|"Scandal", my ass.|
A lost part of history that the shouty voice tries to convince you is a cover-up, a sham, a fast one pulled on you. And yet, the arc of history shows that Nintendo has done what so many shouty voices wanted: Disclosure. There it is, in the annals of... what did our original Project owner call it, when he came back here for a time? Ah yes. "The sole arbiter of, if not taste, at least what Nintendo culture was going to be." Here is your link in full. Lost Levels Havoc. At last, the Song Of Peko comes to us, a hoarse death metal scream to shake our bones. Power Players, take notice. Even the game's new logo used on the box and in the pages of Nintendo Power is menacing, somehow. The greens and blues and purples are darker colors, and somehow it conveys a darker tone. We could go onward with our exploration of history, but enough. Time to dive into the heart of the cloud. Time to play in Shadowland, in the Upside-Down. Time to find out just what we lost.
ACTUALLY TALKING ABOUT THE GAME NOW FOR A BIT
|Death, but not for you.|
True Despair can take on many forms. She is negativity, personified. In this instance, she is the cheeky death trap which has pulsed dark inspiration like a heartbeat pumping blood to the mind, but on a global scale. I am guilty as well. I have made difficult courses in Super Mario Maker, for expert play. I take my own experiences with the Destructor and True Despair, and craft my own spaces inspired by them. This is how inspiration works. But, I tone it down afterward. I send these monstrosities to a friend, and he plays them. Often, he tells me I have gone too far. In my remorse, I tone things down and make them better. Difficult, but better. The Lost Levels is admittedly quite light on this, having been designed by competent game designers. It is not a bad game, but it is hard in ways that make it feel like a dry run for a ROM hack. Which, really, that is basically what it was. There were tweaks to the graphics and the physics, but at its heart the Lost Levels is Super Mario Brothers: Really Hard Edition. The 16-bit rendition lets one save after every level, creating permanent safe zones along the way. That, plus the 128 lives thing, make it something akin to a modern masocore experience. Imperfect, but a relic of forgotten history that was unearthed. One can make it through. A Hard Game Beater like myself could relatively fly through it. Still finding a handful of difficult and tricky bits, but succeeding nonetheless. 32 levels of Mario Madness, and our Princess is saved. Ah. But Peko's Song is not over. There are more levels to be found, and it creates a ridiculous portrait. These are "Lost" Levels, and yet there are still five worlds left to conquer. 52 levels in total. They "lost" more levels than they put out in 1985! Ah well. Let us take stock in the horrific implications of what one in Japan would have had to do to access these extra stages. World 9 is reached by never warping, and clearing all 32 stages. Difficult, especially without the saving that All-Stars grants, but not impossible. The real trick comes in the original. This is a "bonus" world of sorts, an odd mishmash where you swim through the overworld. The end has a congratulatory message in Japanese... but the tricky thing is, you only get one life to beat it with. If you lose, you get another congratulatory message and the game ends. This is something lost in All-Stars, where you just go through it with your lives if you don't warp ever.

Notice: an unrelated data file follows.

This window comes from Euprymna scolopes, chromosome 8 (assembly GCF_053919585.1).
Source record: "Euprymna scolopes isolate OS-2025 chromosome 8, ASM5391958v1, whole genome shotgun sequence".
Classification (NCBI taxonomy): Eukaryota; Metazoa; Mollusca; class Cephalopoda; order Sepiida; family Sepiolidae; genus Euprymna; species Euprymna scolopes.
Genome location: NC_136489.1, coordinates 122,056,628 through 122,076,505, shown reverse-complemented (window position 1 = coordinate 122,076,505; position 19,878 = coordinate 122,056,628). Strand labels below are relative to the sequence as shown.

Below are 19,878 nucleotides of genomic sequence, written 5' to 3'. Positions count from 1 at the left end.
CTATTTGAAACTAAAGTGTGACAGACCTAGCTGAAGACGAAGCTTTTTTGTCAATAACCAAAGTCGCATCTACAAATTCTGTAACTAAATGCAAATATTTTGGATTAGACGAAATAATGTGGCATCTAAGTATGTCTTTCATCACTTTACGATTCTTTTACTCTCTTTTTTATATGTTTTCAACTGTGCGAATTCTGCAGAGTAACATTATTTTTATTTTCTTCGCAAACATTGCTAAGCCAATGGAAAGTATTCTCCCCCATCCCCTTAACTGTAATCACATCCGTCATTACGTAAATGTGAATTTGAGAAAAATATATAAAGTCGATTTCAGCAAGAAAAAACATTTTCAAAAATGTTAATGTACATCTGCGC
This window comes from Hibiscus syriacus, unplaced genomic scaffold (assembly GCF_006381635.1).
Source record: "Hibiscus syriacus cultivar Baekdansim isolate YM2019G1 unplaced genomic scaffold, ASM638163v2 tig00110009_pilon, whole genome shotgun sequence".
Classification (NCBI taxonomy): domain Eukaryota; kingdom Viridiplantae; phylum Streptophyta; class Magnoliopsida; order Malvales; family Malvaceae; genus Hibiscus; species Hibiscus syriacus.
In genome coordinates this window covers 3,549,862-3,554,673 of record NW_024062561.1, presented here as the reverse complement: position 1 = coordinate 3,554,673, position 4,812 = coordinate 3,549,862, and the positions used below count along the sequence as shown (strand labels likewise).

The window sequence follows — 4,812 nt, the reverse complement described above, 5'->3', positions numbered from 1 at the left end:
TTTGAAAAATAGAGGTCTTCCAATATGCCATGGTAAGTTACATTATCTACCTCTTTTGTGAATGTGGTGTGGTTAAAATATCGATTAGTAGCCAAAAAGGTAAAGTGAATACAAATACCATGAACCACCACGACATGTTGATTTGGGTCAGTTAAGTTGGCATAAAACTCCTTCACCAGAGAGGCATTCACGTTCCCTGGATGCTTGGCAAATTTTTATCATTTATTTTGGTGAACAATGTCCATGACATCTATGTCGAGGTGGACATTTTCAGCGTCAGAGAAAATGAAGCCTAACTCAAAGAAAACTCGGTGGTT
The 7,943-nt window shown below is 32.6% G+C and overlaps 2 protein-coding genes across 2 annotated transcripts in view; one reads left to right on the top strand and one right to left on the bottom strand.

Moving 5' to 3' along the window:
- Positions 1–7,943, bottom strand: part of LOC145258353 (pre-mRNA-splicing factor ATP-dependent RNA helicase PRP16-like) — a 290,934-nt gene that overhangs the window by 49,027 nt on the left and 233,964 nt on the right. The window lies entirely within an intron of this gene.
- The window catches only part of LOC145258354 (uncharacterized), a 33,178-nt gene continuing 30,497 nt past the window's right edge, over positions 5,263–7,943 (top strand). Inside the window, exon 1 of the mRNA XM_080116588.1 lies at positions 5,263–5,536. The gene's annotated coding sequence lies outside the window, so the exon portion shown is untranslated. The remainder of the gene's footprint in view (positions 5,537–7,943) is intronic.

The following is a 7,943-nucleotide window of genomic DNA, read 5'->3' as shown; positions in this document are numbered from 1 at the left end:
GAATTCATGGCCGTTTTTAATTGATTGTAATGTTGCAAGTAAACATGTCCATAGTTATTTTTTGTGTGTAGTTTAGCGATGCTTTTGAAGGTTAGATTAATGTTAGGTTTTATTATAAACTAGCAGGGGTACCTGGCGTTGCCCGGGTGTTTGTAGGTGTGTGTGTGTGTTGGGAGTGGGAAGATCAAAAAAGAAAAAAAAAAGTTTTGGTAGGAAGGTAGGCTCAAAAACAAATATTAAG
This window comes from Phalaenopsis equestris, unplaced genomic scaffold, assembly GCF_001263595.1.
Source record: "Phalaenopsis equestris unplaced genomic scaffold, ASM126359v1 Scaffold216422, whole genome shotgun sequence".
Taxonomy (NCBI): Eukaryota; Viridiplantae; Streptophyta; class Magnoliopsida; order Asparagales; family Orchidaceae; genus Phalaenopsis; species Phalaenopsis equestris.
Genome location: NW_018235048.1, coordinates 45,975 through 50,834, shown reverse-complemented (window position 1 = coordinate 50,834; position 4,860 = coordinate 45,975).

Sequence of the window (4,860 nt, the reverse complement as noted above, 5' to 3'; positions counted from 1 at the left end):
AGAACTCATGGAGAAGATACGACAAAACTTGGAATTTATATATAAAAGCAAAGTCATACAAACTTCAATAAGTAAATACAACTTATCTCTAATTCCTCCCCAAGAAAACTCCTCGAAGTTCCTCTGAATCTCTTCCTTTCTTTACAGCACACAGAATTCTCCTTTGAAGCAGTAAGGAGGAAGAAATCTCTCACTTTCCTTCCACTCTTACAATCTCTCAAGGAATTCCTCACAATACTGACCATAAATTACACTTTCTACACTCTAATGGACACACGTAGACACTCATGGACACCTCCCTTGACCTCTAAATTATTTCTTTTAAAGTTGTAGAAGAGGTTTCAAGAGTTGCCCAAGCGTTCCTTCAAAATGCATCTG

PEACE IS PAVED
WITH KINGDOM SAVED
HURRAH TO MARIO
OUR ONLY HERO
THIS ENDS YOUR TRIP
OF A LONG FRIENDSHIP
And may they be ever long, indeed.